06.10.2022: May’s inflation reading surged to its highest year-over-year level since 1981, undercutting our view that the Consumer Price Index (“CPI”) peaked in March. The Index increased 8.6% year-over-year (“yoy”), according to the Bureau of Labor Statistics. Arguably the month’s most anticipated data series, CPI rose 1% month-over-month (“mom”), topping all estimates. Shelter, food, and gas were the largest contributors. Core CPI, which strips out food and energy components, rose 0.6% mom and 6% yoy, also above economists’ expectations.

Transportation and utilities prices, fueled by rising energy costs, surged more than 2% for the month. Food costs rose more than 1% in May. While economists argue that food and energy prices are volatile and, as commodities, are vulnerable to falling prices, housing costs – which represent nearly one-third of CPI – are stickier. They rose 0.8% in May as rent increases and higher mortgage rates filtered in.

Graph 1, Market Update, 6.10.22

Our view that inflation will subside later this year was predicated on more difficult year-over-year comparisons and a shift in buying preferences away from goods, which have been constrained by the supply chain, toward services, where price increases are relatively more favorable. Durable goods prices, up more than 10% year-over-year, are off their 16% peak, while services prices are 5.2% higher over the last 12 months, largely due to wage increases.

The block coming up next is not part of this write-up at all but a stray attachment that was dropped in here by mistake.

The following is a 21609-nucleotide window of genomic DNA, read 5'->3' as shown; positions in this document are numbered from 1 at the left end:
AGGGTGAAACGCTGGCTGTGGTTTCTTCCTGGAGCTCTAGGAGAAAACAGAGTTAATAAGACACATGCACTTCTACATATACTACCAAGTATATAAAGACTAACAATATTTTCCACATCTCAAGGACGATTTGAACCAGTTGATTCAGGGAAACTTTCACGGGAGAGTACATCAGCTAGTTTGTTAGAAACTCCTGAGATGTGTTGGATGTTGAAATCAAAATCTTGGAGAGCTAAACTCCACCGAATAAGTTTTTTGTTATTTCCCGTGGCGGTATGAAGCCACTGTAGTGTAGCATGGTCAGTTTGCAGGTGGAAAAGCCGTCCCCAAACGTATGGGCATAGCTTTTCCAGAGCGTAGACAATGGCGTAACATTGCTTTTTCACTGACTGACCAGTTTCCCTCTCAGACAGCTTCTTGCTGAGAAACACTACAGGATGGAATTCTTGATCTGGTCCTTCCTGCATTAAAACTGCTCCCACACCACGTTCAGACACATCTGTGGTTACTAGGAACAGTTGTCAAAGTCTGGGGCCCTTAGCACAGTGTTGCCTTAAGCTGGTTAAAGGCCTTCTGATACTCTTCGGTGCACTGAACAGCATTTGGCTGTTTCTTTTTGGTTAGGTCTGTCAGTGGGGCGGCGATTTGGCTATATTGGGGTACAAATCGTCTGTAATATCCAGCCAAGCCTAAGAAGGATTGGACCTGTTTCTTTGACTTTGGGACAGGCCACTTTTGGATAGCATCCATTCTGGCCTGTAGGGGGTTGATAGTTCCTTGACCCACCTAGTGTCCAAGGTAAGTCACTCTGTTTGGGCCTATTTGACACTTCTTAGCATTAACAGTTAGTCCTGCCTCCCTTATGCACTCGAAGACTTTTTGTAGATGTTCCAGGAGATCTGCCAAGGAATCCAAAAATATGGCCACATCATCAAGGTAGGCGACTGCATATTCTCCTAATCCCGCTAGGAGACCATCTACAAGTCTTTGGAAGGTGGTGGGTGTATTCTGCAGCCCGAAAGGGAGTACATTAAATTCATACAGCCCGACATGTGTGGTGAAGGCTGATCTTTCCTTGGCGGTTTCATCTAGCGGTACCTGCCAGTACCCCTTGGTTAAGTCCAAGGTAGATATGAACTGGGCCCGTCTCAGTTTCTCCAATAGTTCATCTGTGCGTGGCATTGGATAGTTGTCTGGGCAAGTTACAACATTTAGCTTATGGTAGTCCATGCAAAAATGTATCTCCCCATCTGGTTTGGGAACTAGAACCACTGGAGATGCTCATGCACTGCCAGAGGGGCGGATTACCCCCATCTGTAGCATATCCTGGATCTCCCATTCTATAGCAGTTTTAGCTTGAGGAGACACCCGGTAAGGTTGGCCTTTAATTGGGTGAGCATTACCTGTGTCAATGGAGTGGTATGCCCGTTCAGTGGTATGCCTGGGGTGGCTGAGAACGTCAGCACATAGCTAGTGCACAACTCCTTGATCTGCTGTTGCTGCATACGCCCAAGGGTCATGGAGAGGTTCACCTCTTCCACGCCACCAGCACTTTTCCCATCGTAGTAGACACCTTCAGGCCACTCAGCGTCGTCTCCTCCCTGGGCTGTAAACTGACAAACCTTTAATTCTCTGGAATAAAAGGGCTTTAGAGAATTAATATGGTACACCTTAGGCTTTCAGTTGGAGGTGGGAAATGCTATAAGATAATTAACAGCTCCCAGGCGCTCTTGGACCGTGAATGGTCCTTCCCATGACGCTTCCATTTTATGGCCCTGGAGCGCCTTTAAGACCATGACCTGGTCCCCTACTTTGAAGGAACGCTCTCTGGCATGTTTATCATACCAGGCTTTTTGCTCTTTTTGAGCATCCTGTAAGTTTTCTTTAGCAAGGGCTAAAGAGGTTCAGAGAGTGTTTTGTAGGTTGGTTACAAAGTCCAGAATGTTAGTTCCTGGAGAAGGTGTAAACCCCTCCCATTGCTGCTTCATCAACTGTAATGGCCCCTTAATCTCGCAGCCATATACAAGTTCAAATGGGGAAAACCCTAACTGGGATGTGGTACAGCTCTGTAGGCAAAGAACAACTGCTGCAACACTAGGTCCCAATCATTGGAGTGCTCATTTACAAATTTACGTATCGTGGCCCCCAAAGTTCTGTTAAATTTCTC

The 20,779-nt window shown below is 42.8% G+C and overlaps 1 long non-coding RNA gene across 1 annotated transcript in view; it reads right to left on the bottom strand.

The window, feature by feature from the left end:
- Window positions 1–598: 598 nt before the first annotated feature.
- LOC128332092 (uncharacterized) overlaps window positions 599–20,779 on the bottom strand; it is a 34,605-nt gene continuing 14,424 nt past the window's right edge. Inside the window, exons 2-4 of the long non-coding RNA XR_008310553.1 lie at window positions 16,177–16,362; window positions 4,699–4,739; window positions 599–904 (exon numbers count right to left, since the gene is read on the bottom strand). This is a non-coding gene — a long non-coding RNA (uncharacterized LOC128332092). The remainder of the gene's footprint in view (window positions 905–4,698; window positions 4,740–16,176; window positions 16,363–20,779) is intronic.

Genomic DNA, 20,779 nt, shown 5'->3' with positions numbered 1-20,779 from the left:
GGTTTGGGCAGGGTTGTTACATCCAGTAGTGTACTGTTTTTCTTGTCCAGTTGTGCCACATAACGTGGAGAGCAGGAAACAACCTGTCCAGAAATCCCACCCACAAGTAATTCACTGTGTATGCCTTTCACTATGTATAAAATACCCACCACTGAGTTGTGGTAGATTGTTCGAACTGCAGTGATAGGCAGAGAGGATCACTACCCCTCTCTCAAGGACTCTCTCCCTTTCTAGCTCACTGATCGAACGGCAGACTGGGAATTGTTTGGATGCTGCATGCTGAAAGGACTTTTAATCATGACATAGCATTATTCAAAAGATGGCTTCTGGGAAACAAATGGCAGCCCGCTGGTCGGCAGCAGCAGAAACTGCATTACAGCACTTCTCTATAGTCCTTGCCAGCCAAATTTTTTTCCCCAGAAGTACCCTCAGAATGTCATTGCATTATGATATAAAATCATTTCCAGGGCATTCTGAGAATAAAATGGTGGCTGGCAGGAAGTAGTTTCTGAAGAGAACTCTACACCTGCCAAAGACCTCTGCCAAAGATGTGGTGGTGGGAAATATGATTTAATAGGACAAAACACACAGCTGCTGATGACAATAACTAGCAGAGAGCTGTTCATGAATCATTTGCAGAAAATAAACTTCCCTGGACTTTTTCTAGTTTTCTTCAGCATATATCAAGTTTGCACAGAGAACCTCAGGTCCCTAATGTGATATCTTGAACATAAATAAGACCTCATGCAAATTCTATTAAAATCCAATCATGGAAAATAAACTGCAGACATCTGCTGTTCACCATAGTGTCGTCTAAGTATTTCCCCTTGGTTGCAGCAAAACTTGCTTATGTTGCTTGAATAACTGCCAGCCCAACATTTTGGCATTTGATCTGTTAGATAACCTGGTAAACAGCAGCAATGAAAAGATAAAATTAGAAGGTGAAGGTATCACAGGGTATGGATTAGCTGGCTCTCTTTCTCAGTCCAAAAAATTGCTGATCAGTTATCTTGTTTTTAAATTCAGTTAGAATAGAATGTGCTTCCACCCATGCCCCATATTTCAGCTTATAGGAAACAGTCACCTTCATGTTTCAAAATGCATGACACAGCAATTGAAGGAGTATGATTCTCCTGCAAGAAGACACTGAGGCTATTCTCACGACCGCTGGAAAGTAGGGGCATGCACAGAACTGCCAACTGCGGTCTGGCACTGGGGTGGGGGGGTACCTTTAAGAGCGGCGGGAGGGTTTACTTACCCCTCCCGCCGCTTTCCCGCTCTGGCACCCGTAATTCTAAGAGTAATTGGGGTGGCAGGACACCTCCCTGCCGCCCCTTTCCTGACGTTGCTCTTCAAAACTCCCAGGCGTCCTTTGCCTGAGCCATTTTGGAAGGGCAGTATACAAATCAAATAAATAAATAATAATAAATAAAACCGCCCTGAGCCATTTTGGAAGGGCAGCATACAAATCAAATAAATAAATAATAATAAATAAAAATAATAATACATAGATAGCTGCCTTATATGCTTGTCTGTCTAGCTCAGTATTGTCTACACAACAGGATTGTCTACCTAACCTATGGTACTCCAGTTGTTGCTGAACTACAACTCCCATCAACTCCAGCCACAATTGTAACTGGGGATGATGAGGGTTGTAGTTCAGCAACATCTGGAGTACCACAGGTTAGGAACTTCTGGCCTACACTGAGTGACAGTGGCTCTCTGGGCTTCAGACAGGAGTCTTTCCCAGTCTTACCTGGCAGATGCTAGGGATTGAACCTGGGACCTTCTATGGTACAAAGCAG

Graph 2, Market Update, 6.10.22

This news has undoubtedly gotten the Fed’s attention. Fed funds futures suggest more aggressive rate hikes beginning in August, with the terminal rate closing in on 3%.

Graph 3, Market Update, 6.10.22

The 2-year rate, a widely watched barometer of anticipated monetary policy, reversed its recent decline and also surged toward 3%.

Graph 4, Market Update, 6.10.22

High and persistent inflation is one of the biggest risks facing the market, as it has the potential to force the Fed’s hand regardless of the economic environment. Our team remains defensive in our growth strategy and will look for solid evidence that inflation has peaked before adding risk to the portfolio.

Please do not hesitate to reach out to your Cresset advisor if you have any questions or concerns about your portfolio.